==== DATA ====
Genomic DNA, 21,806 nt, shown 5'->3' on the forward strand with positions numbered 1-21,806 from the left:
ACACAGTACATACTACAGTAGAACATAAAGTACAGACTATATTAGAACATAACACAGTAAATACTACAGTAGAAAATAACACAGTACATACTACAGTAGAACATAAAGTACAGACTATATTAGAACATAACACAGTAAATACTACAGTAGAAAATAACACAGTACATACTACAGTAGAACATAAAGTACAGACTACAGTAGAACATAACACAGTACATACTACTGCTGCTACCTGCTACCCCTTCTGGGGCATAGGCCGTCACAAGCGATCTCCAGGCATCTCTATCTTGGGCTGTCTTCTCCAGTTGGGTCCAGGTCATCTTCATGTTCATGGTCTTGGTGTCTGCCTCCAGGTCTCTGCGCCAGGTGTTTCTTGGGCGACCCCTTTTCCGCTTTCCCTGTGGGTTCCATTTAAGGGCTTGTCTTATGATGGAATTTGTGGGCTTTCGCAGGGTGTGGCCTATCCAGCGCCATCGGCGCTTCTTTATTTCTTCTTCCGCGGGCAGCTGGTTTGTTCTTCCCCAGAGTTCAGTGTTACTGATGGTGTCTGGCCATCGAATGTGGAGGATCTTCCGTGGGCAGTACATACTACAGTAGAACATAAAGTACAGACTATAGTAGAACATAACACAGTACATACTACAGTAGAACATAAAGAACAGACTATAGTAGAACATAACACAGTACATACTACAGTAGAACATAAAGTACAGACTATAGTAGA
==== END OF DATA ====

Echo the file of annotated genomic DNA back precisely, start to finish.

Genomic DNA, 21,806 nt, shown 5'->3' on the forward strand with positions numbered 1-21,806 from the left:
ACACAGTACATACTACAGTAGAACATAAAGTACAGACTATATTAGAACATAACACAGTAAATACTACAGTAGAAAATAACACAGTACATACTACAGTAGAACATAAAGTACAGACTATATTAGAACATAACACAGTAAATACTACAGTAGAAAATAACACAGTACATACTACAGTAGAACATAAAGTACAGACTACAGTAGAACATAACACAGTACATACTACTGCTGCTACCTGCTACCCCTTCTGGGGCATAGGCCGTCACAAGCGATCTCCAGGCATCTCTATCTTGGGCTGTCTTCTCCAGTTGGGTCCAGGTCATCTTCATGTTCATGGTCTTGGTGTCTGCCTCCAGGTCTCTGCGCCAGGTGTTTCTTGGGCGACCCCTTTTCCGCTTTCCCTGTGGGTTCCATTTAAGGGCTTGTCTTATGATGGAATTTGTGGGCTTTCGCAGGGTGTGGCCTATCCAGCGCCATCGGCGCTTCTTTATTTCTTCTTCCGCGGGCAGCTGGTTTGTTCTTCCCCAGAGTTCAGTGTTACTGATGGTGTCTGGCCATCGAATGTGGAGGATCTTCCGTGGGCAGTACATACTACAGTAGAACATAAAGTACAGACTATAGTAGAACATAACACAGTACATACTACAGTAGAACATAAAGAACAGACTATAGTAGAACATAACACAGTACATACTACAGTAGAACATAAAGTACAGACTATAGTAGA